01 of 08
Assuming that Hotel Rooms will be too Expensive
The stately Chateau Frontenac is the architectural icon of Québec City. Built by the Canadian Pacific Railway to encourage tourism in the early days of trains, it shares status in Canada with the Chateau Lake Louise and the Banff Springs Hotel, both in Alberta.
But ask a local, and they will tell you Chateau Frontenac isn't automatically everyone's top choice for a stay. The best available nightly rate in summer is about $400 CAD.
Within the shadow of this impressive building, there are perfectly fine two- and three-star hotels that will cost a small fraction of the rates at the Chateau. You'll be in the same wonderful historic district, enjoying the same French Canadian hospitality.
The same is true in Montreal, which offers a variety of budget hotel options.
Continue to 2 of 8 below.
02 of 08
Thinking that Québec is too far away
The fact that you enter another country and find most natives speaking French as their primary language might make you feel far from home, but reality is another matter.
Montreal is a relatively short distance north of the border with Vermont, and Québec City is about three hours north of Montreal by train. Both cities are within three hours of flight time with direct flights from major U.S. cities such as New York, Boston,and Chicago.
Québec City bills itself as Europe without the jet lag. Many U.S. visitors don't change time zones when they visit.Continue to 3 of 8 below.
03 of 08
Failing to Budget for Culinary Experiences
Montreal has become a must-visit city for so-called foodies, but you don't have to possess culinary expertise to appreciate what's offered in the way of restaurants and open-air markets.
Some restaurants forego a traditional menu, offering instead nightly specials that are rooted in whatever fresh produce or meats were available that day.
Food costs here can sometimes exceed expectations, but sampling the local favorites is part of the overall experience. Failing to budget for a few of these experiences will result in a blown budget or opting out of some wonderful dining.
A local favorite that won't cost a lot is poutine, a mixture of cheese curds, french fries, gravy and other selected ingredients. It might not sound great at first, but it is a Montreal dining experience you can have on a budget. And you'll be surprised how good it tastes.
But if you go to Montreal on a strict budget, you can take advantage of a vibrant street food scene. About 350 food trucks operate in the city, and they can be the source of a light lunch or mid-afternoon snack. Don't forget to consider a Montreal picnic.Continue to 4 of 8 below.
04 of 08
Assuming the Language Barrier Will Devalue Your Visit
French is the official language of Québec, and even most English Canadians who are raised here are fluent in French.
The same is often true for French Canadians who work in travel destinations such as Montreal and Québec City. The ability to speak English is a baseline requirement for employment in hotels and other travel-related businesses.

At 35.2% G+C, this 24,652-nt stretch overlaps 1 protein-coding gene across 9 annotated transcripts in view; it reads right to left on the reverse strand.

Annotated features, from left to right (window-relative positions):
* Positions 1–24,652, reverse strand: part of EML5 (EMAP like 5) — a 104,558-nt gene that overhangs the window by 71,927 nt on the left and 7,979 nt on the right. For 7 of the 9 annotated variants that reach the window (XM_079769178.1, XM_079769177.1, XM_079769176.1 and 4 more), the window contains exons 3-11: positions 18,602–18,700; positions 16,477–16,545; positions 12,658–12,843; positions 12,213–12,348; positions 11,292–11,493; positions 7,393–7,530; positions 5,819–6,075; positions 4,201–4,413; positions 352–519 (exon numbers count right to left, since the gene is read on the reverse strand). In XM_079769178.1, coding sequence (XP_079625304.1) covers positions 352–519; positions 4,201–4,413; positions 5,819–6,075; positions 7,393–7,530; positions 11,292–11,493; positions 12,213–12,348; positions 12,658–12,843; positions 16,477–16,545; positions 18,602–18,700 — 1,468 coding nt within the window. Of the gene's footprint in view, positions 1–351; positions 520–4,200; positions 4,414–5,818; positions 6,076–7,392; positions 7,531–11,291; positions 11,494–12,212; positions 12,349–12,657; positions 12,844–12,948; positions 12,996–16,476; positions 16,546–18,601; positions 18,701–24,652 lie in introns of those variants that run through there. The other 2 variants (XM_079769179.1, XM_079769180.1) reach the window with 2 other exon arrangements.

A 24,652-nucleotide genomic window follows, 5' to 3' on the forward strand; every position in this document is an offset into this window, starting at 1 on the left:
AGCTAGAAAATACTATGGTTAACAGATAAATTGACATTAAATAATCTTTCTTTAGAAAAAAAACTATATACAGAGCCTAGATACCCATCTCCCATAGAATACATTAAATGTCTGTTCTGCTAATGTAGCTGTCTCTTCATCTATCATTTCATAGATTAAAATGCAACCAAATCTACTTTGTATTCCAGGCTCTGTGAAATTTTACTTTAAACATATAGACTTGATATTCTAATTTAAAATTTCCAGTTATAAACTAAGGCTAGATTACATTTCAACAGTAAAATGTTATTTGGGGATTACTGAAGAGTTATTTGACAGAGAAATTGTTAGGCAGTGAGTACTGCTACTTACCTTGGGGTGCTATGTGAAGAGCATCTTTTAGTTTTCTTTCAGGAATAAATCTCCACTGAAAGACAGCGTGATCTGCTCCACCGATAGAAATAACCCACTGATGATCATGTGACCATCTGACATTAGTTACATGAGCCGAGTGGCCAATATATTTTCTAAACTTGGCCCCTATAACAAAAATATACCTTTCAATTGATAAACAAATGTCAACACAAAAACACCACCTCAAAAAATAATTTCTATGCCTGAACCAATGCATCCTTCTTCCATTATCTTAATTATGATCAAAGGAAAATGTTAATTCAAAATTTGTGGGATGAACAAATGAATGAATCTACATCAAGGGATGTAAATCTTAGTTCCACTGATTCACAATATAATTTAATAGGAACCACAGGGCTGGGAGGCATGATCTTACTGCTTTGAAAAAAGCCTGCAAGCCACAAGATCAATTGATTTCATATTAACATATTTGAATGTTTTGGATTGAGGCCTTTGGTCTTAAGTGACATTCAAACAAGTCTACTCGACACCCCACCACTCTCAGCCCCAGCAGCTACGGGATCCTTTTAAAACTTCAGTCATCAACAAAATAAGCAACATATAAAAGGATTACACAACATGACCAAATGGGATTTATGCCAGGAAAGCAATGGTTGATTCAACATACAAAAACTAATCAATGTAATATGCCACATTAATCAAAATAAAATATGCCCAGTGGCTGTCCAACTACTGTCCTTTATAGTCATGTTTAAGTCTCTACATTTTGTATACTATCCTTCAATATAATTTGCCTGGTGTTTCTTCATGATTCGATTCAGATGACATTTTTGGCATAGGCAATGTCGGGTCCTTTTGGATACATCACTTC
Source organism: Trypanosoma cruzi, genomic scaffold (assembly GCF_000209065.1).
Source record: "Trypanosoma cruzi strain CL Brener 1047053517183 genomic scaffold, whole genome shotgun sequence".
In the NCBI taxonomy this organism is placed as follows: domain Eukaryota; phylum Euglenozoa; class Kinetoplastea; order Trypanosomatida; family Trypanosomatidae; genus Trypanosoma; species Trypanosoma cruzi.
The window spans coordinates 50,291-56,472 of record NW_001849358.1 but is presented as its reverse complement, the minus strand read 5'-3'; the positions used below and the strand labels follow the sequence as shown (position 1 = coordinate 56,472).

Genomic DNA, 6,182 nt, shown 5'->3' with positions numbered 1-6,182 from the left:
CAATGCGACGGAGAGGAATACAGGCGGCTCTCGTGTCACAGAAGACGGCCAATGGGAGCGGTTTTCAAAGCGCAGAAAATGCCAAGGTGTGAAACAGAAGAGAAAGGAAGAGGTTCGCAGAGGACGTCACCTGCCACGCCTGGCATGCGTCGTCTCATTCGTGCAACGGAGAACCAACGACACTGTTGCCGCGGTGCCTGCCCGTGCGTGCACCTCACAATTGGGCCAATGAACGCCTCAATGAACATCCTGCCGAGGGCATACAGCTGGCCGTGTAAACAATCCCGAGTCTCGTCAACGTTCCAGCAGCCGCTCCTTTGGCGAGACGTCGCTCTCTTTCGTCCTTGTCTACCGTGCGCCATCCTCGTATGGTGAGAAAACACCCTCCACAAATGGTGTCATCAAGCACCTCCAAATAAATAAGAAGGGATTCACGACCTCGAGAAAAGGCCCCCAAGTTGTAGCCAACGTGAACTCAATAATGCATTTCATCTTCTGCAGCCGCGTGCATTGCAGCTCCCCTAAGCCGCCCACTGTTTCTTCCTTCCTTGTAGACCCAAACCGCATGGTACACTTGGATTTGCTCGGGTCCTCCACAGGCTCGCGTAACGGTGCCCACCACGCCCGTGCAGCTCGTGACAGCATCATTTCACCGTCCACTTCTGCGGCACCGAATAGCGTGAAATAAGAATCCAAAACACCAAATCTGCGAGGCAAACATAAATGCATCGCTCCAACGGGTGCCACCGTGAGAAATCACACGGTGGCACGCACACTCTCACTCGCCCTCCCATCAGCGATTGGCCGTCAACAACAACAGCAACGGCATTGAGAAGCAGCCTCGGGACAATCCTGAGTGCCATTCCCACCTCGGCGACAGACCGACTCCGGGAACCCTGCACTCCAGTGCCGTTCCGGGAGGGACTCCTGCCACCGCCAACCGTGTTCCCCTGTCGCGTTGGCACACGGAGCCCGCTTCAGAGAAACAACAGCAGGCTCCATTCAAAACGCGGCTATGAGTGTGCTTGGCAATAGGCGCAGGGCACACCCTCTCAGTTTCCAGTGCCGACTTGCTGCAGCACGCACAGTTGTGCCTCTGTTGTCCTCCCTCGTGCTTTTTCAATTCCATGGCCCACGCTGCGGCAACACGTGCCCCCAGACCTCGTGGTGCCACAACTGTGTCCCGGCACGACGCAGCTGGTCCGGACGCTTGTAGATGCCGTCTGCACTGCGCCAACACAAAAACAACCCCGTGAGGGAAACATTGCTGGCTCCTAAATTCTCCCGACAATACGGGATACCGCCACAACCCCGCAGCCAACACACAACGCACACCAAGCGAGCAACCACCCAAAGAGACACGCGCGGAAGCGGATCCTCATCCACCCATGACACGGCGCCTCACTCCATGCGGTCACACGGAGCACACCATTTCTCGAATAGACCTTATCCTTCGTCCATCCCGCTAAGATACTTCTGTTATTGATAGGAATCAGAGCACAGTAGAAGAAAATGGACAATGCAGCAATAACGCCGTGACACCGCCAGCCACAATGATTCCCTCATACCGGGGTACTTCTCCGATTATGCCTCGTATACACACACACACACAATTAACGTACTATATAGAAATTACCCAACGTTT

Unless you venture deep into rural Québec, chances are slim that you'll encounter troublesome language barriers.Continue to 5 of 8 below.
05 of 08
Neglecting Visits to the Countryside
Although there are more English speakers in the large cities, don't neglect the rural areas. Recreational activities and scenic beauty can be found throughout the province.
Just a few miles outside of Québec City is the Île d'Orléans, famous for its farms and country inns. From the island, you'll see Montmorency Falls Park in the distance, with a natural waterfall higher than Niagara.
Further away are the popular skiing resorts in the Laurentian Mountains, which are an extension of the Adirondacks of upstate New York.Continue to 6 of 8 below.
06 of 08
Missing Entertainment and Attractions that are Free
My first night in Montreal, I visited an open-air high-wire exhibition that was staged in a city park. There is no admission charge. I imagined that this was unusual good fortune, but Montreal residents told me actually it's fairly common for an exhibition of some sort to be staged in the city during the warmer months. This one coincided with the Montreal Jazz Festival.
Montreal is renowned for its street festivals -- if you're there in June-August, it's quite likely the city's festival district will be alive with open-air concerts. These are great opportunities to sample culture and meet local people. Some events will require tickets, but every festival organizer is required to provide some free entertainment as a condition of obtaining a license.Continue to 7 of 8 below.
07 of 08
Ignoring Mass Transit Options
Montreal and Québec City offer a strong network of public buses that can be an excellent means for orienting yourself during the early hours of your stay. Montreal also maintains an efficient subway system that can be used inexpensively.
With some help from Tourisme Montreal, you can map out a route in Montreal that will showcase the major neighborhoods of the city.
In Québec City, the old city (Vieux-Québec) is best explored on foot, but there is a public transportation worth trying if you're a photographer. Take the ferry across to Levis for a nice view of the city skyline and sweeping views of the St. Lawrence River. The round trip ticket is about $7.Continue to 8 of 8 below.
08 of 08
Disregarding Exchange Rates
At this writing, the Canadian dollar is at historic lows against the U.S. dollar. That situation makes cities such as Montreal and Québec City incredible bargains. During the drop in question, prices for the same hotel rooms, meals and attractions went down 18 percent in a single year.
Naturally, it doesn't always work out that favorably. But it pays to check the exchange rates in the weeks prior to your departure.